The Temporal Knowledge Graph Datasets in Plain Words — GDELT

I was working on temporal knowledge graph (tKG) when the datasets and their usage confused me. After having read multiple documents and sorting much information out, I decided to write this article explaining them in plain words for anyone that’s new to the field.

Starting from GDELT — a “global database of events, language, and tone”.

GDELT website index page

Coverage of GDELT

The GDELT project is covering too many data in a too wide topic range that can be frustrating at first glance. In a nutshell, it covers:

  1. Streams of geo-social and geo-political events in temporal sequence;
  2. Event attributes like country/region, tone, appearance in the media, potential event impact, etc;
  3. Relations between events.

Among them, 1 & 2 are enclosed in one dataset called Event Database, and 3 is enclosed in one called GKG (Global Knowledge Graph).

There are some other sub-datasets for specific usage, e.g. academic paper citing graph, but they will be left unexplained in this article. (I will add more if someday I have to use them for my projects).

The GDELT project has two versions. V1.0 covers events from 2013 to early 2015, and V2.0 covers from early 2015 to now. Both are updated every 15 minutes. The data in V2.0 now contains all events from V1.0, with the new notations and attributes as V2.0. In short words, if you are applying the events contained in the dataset to your tKG now, go directly for V2.0.

Where to retrieve the datasets?

All data are stored via Google BigQuery. You need a Google Cloud Platform (GCP) account for the following data preview, query, and download.

The direct dataset link is:

Add the linked dataset to your own cloud console, you can then play around with it. Google BigQuery follows SQL syntax, which should be intuitive and easy enough to get started even if you know nothing about SQL. Also with the GUI and customised SQL commands, you should be able to filter and download the filtered data at clicks and minimal typing. (I’m not going to add any resources for SQL here though. Googling for commands for certain needs is the fastest learning way from my side.)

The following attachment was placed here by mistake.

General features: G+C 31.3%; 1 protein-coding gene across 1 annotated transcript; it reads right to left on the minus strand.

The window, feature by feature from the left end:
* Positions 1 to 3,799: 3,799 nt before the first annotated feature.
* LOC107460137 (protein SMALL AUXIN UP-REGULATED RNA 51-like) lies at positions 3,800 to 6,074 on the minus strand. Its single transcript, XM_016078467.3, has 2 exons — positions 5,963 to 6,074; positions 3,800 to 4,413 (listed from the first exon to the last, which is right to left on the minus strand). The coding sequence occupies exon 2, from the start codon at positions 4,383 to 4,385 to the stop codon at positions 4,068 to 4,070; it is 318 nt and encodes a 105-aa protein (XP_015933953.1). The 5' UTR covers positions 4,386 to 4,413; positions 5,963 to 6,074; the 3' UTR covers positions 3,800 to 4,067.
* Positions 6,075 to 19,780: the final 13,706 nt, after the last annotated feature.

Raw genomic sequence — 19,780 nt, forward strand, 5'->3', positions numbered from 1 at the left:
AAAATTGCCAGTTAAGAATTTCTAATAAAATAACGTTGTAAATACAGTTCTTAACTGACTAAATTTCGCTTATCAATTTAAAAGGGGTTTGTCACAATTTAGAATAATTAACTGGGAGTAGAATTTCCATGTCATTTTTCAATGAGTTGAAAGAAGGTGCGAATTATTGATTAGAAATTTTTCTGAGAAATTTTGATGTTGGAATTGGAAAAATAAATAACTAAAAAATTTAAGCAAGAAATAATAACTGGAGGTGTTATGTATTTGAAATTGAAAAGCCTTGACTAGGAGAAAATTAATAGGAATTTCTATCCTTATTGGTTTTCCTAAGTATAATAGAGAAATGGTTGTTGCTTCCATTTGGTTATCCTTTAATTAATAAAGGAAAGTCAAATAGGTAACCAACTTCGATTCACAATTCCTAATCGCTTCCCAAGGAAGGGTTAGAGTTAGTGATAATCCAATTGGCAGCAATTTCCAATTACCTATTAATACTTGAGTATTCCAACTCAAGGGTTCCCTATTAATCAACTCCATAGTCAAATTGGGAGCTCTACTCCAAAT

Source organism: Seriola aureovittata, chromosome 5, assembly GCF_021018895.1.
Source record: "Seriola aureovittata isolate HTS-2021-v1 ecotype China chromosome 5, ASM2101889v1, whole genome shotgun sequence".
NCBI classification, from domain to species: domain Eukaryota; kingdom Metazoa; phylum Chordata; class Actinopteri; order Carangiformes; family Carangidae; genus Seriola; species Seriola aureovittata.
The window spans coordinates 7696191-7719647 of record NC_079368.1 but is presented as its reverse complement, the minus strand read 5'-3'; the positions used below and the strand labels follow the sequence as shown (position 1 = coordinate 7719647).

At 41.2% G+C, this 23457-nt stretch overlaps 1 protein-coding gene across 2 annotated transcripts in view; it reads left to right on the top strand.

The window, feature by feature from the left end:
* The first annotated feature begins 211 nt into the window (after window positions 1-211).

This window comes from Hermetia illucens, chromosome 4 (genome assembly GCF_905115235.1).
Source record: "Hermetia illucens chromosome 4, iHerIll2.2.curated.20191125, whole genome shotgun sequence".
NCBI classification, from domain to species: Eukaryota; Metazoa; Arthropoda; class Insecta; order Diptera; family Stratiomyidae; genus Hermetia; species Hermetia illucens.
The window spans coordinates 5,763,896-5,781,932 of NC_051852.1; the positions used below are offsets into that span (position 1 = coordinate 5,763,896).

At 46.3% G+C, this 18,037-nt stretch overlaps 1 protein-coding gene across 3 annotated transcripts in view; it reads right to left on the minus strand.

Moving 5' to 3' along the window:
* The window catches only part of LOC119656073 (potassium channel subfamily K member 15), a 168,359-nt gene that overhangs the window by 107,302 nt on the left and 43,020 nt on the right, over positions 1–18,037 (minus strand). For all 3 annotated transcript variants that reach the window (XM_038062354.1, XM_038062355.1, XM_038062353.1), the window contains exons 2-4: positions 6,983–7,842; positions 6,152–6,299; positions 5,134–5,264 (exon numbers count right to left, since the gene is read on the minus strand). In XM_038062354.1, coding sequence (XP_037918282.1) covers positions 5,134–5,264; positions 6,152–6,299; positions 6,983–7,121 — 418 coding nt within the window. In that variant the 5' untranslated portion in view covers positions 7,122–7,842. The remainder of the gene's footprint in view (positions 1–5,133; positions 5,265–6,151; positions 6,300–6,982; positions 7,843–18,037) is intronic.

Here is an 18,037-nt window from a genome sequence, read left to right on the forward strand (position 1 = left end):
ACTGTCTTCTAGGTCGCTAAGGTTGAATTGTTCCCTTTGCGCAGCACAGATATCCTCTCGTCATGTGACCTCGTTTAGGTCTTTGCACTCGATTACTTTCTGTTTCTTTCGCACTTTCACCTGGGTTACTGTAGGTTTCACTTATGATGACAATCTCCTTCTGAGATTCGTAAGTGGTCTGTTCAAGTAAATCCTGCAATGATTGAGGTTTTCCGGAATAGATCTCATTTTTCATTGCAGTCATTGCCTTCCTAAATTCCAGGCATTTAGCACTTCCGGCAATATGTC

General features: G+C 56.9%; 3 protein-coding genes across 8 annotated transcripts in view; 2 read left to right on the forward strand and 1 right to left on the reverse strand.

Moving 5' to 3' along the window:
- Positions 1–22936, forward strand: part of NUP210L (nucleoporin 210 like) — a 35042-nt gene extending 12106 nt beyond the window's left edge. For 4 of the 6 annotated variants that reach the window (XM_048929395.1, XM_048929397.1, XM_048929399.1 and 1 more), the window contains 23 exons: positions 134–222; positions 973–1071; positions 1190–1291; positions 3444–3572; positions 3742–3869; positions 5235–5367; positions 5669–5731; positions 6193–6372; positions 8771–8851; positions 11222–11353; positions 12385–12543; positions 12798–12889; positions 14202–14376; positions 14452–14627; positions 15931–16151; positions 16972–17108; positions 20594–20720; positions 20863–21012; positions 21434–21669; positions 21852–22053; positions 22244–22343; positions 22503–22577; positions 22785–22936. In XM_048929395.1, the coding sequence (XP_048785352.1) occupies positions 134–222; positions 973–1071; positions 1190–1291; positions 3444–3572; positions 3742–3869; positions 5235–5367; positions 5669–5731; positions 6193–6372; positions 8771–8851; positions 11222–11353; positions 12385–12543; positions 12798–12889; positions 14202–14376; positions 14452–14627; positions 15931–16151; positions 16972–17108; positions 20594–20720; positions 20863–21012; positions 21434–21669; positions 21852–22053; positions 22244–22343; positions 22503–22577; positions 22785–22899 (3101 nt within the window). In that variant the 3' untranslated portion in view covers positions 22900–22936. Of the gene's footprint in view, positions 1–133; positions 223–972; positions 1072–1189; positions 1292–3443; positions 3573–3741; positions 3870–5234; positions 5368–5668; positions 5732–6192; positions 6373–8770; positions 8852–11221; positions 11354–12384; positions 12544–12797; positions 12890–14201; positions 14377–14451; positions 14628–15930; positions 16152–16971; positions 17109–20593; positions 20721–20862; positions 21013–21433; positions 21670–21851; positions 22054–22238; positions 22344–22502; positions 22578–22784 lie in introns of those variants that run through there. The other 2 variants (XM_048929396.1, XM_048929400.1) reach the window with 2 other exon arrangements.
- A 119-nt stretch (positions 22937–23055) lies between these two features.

The data is in .csv format, but the true delimiter is “\t” or tab. They are ready to be processed in Python with some_str.strip() command.

The Event Database

This is what we used for/as our tKG. The event database contains one event in each line in the .csv, and each event contains three parts: actor1, actor2, and action from actor1 to actor2. Correspondingly in tKG, they are called subject, object, and predicate/relation. Additional information includes time of the event, event category, potential event impact (Goldstein score), categories of the actors and actions, tone/sense of the action, etc.

The link for the codebook is here:, where attribute codes and meanings are explained.

Most codes follows CAMEO. A full collection of the code meanings is here: Its mother directory contains more related documentations and SQL briefings.

There are other documents related to GDELT V2.0 here:

The blog also contains other progress, news, and usage of GDELT. (I find information there messy though 🤫 which is also why I wrote this to clarify for anyone in need, incl. myself.)

Something Not related to GDELT

This is the first blog I’ve ever wrote! Not quite expecting anyone to see, but if you do, please don’t hesitate to leave any comments and/or applause. I have been trying to present jargons and complex information in a friendly-for-dummy way for years, and hope my efforts worked at least a little bit. Thank you for reading, being among my first batch of audience and supporting!

EE -> ML student, broad interest from NLP to KG to Neuromodeling.